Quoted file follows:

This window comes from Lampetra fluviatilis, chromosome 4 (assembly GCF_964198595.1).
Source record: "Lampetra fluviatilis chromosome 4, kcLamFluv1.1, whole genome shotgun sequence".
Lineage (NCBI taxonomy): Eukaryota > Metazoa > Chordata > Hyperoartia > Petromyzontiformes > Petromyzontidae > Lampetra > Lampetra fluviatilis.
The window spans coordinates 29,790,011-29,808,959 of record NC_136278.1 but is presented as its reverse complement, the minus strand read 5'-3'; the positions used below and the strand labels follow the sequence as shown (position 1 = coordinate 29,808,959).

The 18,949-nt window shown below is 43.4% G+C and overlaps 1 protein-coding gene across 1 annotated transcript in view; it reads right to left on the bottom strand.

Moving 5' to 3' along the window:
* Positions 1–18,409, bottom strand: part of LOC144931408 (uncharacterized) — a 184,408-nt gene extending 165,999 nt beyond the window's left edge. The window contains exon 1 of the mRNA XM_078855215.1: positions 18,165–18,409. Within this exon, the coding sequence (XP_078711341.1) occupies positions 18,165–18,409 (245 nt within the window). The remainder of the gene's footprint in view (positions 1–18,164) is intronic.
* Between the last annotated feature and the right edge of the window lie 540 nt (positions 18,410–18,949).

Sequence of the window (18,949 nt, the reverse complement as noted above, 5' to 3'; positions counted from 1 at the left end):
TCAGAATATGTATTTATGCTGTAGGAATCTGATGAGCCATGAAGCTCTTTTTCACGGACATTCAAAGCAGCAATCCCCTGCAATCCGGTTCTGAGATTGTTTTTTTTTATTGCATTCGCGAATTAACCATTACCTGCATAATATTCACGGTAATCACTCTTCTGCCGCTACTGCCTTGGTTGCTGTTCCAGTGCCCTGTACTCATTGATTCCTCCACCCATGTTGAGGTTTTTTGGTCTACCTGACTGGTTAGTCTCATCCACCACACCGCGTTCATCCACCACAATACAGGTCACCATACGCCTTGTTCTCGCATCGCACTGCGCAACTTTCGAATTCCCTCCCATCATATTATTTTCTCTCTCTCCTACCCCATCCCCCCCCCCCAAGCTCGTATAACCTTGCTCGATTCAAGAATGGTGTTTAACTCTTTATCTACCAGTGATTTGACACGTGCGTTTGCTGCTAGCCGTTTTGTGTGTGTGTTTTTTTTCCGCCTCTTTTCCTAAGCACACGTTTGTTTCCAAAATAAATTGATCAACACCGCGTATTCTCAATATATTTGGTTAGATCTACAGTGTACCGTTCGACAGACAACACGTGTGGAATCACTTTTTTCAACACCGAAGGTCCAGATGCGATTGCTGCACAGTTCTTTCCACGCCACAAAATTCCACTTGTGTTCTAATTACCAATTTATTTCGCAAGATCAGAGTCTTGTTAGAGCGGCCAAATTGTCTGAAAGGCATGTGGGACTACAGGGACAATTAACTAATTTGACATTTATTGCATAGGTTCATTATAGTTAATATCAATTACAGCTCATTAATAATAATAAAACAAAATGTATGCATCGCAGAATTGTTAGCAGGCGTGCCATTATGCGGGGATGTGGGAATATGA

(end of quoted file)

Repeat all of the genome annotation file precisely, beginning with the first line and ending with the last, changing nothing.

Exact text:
This window comes from Lampetra fluviatilis, chromosome 4 (assembly GCF_964198595.1).
Source record: "Lampetra fluviatilis chromosome 4, kcLamFluv1.1, whole genome shotgun sequence".
Lineage (NCBI taxonomy): Eukaryota > Metazoa > Chordata > Hyperoartia > Petromyzontiformes > Petromyzontidae > Lampetra > Lampetra fluviatilis.
The window spans coordinates 29,790,011-29,808,959 of record NC_136278.1 but is presented as its reverse complement, the minus strand read 5'-3'; the positions used below and the strand labels follow the sequence as shown (position 1 = coordinate 29,808,959).

The 18,949-nt window shown below is 43.4% G+C and overlaps 1 protein-coding gene across 1 annotated transcript in view; it reads right to left on the bottom strand.

Moving 5' to 3' along the window:
* Positions 1–18,409, bottom strand: part of LOC144931408 (uncharacterized) — a 184,408-nt gene extending 165,999 nt beyond the window's left edge. The window contains exon 1 of the mRNA XM_078855215.1: positions 18,165–18,409. Within this exon, the coding sequence (XP_078711341.1) occupies positions 18,165–18,409 (245 nt within the window). The remainder of the gene's footprint in view (positions 1–18,164) is intronic.
* Between the last annotated feature and the right edge of the window lie 540 nt (positions 18,410–18,949).

Sequence of the window (18,949 nt, the reverse complement as noted above, 5' to 3'; positions counted from 1 at the left end):
TCAGAATATGTATTTATGCTGTAGGAATCTGATGAGCCATGAAGCTCTTTTTCACGGACATTCAAAGCAGCAATCCCCTGCAATCCGGTTCTGAGATTGTTTTTTTTTATTGCATTCGCGAATTAACCATTACCTGCATAATATTCACGGTAATCACTCTTCTGCCGCTACTGCCTTGGTTGCTGTTCCAGTGCCCTGTACTCATTGATTCCTCCACCCATGTTGAGGTTTTTTGGTCTACCTGACTGGTTAGTCTCATCCACCACACCGCGTTCATCCACCACAATACAGGTCACCATACGCCTTGTTCTCGCATCGCACTGCGCAACTTTCGAATTCCCTCCCATCATATTATTTTCTCTCTCTCCTACCCCATCCCCCCCCCCCAAGCTCGTATAACCTTGCTCGATTCAAGAATGGTGTTTAACTCTTTATCTACCAGTGATTTGACACGTGCGTTTGCTGCTAGCCGTTTTGTGTGTGTGTTTTTTTTCCGCCTCTTTTCCTAAGCACACGTTTGTTTCCAAAATAAATTGATCAACACCGCGTATTCTCAATATATTTGGTTAGATCTACAGTGTACCGTTCGACAGACAACACGTGTGGAATCACTTTTTTCAACACCGAAGGTCCAGATGCGATTGCTGCACAGTTCTTTCCACGCCACAAAATTCCACTTGTGTTCTAATTACCAATTTATTTCGCAAGATCAGAGTCTTGTTAGAGCGGCCAAATTGTCTGAAAGGCATGTGGGACTACAGGGACAATTAACTAATTTGACATTTATTGCATAGGTTCATTATAGTTAATATCAATTACAGCTCATTAATAATAATAAAACAAAATGTATGCATCGCAGAATTGTTAGCAGGCGTGCCATTATGCGGGGATGTGGGAATATGA